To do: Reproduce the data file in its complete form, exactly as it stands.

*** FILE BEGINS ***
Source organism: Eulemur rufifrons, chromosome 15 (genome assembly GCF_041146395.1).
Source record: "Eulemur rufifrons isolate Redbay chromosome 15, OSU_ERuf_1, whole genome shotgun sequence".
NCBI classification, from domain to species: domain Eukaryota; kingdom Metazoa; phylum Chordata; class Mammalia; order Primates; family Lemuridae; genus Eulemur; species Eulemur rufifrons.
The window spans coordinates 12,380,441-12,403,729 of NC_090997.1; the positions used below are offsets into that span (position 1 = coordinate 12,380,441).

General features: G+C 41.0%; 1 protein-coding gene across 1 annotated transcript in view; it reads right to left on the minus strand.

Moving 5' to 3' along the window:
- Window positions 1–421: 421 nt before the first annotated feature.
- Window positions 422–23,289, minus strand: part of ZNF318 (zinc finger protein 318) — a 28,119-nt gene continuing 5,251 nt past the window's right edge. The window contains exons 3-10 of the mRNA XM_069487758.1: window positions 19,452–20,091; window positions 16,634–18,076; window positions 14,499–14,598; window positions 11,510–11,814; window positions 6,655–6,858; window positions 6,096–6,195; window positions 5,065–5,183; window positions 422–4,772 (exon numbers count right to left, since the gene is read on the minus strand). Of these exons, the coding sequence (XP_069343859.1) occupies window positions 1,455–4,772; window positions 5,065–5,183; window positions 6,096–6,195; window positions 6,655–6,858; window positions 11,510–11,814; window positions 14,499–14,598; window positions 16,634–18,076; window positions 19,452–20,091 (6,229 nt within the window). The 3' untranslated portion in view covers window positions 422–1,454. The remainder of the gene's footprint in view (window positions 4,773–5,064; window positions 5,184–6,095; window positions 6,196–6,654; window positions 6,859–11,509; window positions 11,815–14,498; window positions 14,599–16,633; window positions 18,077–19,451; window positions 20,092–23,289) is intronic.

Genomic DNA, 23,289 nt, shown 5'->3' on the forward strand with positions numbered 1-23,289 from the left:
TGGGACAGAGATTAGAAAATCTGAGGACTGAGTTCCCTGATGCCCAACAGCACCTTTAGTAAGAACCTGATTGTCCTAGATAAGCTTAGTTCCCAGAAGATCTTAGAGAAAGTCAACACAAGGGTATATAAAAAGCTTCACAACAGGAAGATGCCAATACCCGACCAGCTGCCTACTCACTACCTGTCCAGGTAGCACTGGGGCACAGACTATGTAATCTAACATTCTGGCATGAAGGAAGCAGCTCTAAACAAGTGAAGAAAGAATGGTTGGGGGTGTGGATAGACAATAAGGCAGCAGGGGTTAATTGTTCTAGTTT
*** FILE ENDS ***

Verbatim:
Source organism: Eulemur rufifrons, chromosome 15 (genome assembly GCF_041146395.1).
Source record: "Eulemur rufifrons isolate Redbay chromosome 15, OSU_ERuf_1, whole genome shotgun sequence".
NCBI classification, from domain to species: domain Eukaryota; kingdom Metazoa; phylum Chordata; class Mammalia; order Primates; family Lemuridae; genus Eulemur; species Eulemur rufifrons.
The window spans coordinates 12,380,441-12,403,729 of NC_090997.1; the positions used below are offsets into that span (position 1 = coordinate 12,380,441).

General features: G+C 41.0%; 1 protein-coding gene across 1 annotated transcript in view; it reads right to left on the minus strand.

Moving 5' to 3' along the window:
- Window positions 1–421: 421 nt before the first annotated feature.
- Window positions 422–23,289, minus strand: part of ZNF318 (zinc finger protein 318) — a 28,119-nt gene continuing 5,251 nt past the window's right edge. The window contains exons 3-10 of the mRNA XM_069487758.1: window positions 19,452–20,091; window positions 16,634–18,076; window positions 14,499–14,598; window positions 11,510–11,814; window positions 6,655–6,858; window positions 6,096–6,195; window positions 5,065–5,183; window positions 422–4,772 (exon numbers count right to left, since the gene is read on the minus strand). Of these exons, the coding sequence (XP_069343859.1) occupies window positions 1,455–4,772; window positions 5,065–5,183; window positions 6,096–6,195; window positions 6,655–6,858; window positions 11,510–11,814; window positions 14,499–14,598; window positions 16,634–18,076; window positions 19,452–20,091 (6,229 nt within the window). The 3' untranslated portion in view covers window positions 422–1,454. The remainder of the gene's footprint in view (window positions 4,773–5,064; window positions 5,184–6,095; window positions 6,196–6,654; window positions 6,859–11,509; window positions 11,815–14,498; window positions 14,599–16,633; window positions 18,077–19,451; window positions 20,092–23,289) is intronic.

Genomic DNA, 23,289 nt, shown 5'->3' on the forward strand with positions numbered 1-23,289 from the left:
TGGGACAGAGATTAGAAAATCTGAGGACTGAGTTCCCTGATGCCCAACAGCACCTTTAGTAAGAACCTGATTGTCCTAGATAAGCTTAGTTCCCAGAAGATCTTAGAGAAAGTCAACACAAGGGTATATAAAAAGCTTCACAACAGGAAGATGCCAATACCCGACCAGCTGCCTACTCACTACCTGTCCAGGTAGCACTGGGGCACAGACTATGTAATCTAACATTCTGGCATGAAGGAAGCAGCTCTAAACAAGTGAAGAAAGAATGGTTGGGGGTGTGGATAGACAATAAGGCAGCAGGGGTTAATTGTTCTAGTTT